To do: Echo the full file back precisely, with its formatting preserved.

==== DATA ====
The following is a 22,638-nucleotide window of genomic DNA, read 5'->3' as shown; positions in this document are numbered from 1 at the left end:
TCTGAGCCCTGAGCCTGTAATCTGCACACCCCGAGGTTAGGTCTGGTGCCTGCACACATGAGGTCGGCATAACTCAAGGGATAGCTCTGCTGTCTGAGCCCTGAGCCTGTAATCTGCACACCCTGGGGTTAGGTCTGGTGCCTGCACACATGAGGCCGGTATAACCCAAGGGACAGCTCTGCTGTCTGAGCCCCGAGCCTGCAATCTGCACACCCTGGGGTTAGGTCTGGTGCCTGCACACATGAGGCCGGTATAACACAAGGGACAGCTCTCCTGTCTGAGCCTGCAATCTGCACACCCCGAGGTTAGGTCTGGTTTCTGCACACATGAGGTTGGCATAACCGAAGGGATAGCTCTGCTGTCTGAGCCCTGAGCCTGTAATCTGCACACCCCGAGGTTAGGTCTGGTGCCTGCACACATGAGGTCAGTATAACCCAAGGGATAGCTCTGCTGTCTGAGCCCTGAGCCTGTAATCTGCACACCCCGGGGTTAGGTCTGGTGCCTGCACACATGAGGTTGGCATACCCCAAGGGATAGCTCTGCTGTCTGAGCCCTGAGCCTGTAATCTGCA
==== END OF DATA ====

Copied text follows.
The following is a 22,638-nucleotide window of genomic DNA, read 5'->3' as shown; positions in this document are numbered from 1 at the left end:
TCTGAGCCCTGAGCCTGTAATCTGCACACCCCGAGGTTAGGTCTGGTGCCTGCACACATGAGGTCGGCATAACTCAAGGGATAGCTCTGCTGTCTGAGCCCTGAGCCTGTAATCTGCACACCCTGGGGTTAGGTCTGGTGCCTGCACACATGAGGCCGGTATAACCCAAGGGACAGCTCTGCTGTCTGAGCCCCGAGCCTGCAATCTGCACACCCTGGGGTTAGGTCTGGTGCCTGCACACATGAGGCCGGTATAACACAAGGGACAGCTCTCCTGTCTGAGCCTGCAATCTGCACACCCCGAGGTTAGGTCTGGTTTCTGCACACATGAGGTTGGCATAACCGAAGGGATAGCTCTGCTGTCTGAGCCCTGAGCCTGTAATCTGCACACCCCGAGGTTAGGTCTGGTGCCTGCACACATGAGGTCAGTATAACCCAAGGGATAGCTCTGCTGTCTGAGCCCTGAGCCTGTAATCTGCACACCCCGGGGTTAGGTCTGGTGCCTGCACACATGAGGTTGGCATACCCCAAGGGATAGCTCTGCTGTCTGAGCCCTGAGCCTGTAATCTGCA